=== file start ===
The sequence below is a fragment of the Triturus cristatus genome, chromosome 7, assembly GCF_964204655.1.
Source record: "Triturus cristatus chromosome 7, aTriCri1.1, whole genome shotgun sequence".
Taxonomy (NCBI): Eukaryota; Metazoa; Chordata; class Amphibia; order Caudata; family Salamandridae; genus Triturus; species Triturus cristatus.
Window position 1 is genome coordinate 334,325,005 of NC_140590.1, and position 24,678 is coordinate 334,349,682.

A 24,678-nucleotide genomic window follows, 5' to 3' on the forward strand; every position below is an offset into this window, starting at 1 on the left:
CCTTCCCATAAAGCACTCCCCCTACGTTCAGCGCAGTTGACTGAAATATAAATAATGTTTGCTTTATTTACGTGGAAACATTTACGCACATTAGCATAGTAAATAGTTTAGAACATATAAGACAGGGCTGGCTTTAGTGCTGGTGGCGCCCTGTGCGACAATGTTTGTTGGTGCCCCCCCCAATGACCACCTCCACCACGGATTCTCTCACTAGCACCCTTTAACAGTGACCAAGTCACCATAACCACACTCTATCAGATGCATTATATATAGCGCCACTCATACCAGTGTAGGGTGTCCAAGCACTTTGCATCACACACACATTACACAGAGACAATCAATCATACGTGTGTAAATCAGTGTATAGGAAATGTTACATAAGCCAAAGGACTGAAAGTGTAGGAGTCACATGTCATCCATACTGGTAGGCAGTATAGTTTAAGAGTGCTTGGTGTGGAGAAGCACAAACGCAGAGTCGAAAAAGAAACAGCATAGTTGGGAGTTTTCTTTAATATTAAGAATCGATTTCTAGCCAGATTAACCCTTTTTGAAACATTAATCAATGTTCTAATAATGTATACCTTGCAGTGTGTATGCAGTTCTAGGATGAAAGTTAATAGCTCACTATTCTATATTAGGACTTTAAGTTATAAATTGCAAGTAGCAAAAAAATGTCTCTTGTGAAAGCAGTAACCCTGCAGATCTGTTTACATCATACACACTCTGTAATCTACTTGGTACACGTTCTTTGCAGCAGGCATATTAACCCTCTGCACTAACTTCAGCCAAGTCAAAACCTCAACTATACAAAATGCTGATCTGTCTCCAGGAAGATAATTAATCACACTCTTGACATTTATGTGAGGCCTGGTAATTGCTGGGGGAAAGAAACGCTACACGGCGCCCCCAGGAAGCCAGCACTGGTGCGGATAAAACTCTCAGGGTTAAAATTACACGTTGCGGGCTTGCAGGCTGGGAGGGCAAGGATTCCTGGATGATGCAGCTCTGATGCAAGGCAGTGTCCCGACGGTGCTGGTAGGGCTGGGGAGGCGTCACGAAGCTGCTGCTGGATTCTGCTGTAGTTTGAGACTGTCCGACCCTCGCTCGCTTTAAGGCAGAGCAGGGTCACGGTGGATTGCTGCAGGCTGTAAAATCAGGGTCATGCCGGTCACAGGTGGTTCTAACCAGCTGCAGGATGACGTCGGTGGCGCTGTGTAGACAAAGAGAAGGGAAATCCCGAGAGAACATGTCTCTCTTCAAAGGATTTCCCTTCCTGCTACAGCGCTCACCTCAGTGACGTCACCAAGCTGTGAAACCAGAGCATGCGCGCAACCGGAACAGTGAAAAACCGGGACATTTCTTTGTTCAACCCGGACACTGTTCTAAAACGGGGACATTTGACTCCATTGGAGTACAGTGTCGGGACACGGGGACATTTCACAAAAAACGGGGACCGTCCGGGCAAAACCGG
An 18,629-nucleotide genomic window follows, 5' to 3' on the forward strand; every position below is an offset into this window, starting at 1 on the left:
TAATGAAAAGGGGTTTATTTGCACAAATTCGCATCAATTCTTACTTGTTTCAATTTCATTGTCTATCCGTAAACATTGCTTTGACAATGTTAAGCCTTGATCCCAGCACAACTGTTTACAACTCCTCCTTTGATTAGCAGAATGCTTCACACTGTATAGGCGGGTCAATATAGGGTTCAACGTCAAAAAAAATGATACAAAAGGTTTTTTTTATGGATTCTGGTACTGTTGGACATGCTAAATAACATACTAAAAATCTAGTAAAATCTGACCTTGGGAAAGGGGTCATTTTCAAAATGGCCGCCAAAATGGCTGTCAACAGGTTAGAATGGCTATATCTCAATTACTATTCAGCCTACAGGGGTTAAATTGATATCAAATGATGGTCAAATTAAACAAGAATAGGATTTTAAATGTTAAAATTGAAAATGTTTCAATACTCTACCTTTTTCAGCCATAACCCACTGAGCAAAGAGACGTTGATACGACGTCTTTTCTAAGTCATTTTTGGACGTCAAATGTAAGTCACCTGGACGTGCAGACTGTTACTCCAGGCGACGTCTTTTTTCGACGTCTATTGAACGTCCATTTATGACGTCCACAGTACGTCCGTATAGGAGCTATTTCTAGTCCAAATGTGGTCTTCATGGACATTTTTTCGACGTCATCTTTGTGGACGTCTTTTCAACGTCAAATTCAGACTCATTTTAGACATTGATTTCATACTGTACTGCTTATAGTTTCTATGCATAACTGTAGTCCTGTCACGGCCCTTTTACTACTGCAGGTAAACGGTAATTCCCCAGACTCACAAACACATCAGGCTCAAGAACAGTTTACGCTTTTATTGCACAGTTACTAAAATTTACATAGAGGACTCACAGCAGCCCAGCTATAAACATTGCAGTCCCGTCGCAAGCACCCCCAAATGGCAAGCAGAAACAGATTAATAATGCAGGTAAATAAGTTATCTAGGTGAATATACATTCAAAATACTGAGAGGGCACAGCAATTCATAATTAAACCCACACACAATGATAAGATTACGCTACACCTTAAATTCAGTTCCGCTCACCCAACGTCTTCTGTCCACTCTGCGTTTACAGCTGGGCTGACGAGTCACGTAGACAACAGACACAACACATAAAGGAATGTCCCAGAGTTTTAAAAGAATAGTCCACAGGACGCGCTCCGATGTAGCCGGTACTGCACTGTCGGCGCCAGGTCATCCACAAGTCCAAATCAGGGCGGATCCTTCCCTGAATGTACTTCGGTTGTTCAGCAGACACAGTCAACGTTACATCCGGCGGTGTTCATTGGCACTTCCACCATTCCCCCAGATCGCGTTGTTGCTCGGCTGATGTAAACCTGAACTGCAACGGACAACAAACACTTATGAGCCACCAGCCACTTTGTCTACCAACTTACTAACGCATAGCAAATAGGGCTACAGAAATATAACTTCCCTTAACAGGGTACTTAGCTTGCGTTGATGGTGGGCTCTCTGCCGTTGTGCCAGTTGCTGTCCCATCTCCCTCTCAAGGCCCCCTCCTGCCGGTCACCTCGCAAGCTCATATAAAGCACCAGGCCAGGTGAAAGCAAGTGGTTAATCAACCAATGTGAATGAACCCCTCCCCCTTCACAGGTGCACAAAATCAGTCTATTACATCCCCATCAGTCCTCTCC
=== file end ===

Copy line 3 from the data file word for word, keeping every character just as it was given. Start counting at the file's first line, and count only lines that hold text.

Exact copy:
Taxonomy (NCBI): Eukaryota; Metazoa; Chordata; class Amphibia; order Caudata; family Salamandridae; genus Triturus; species Triturus cristatus.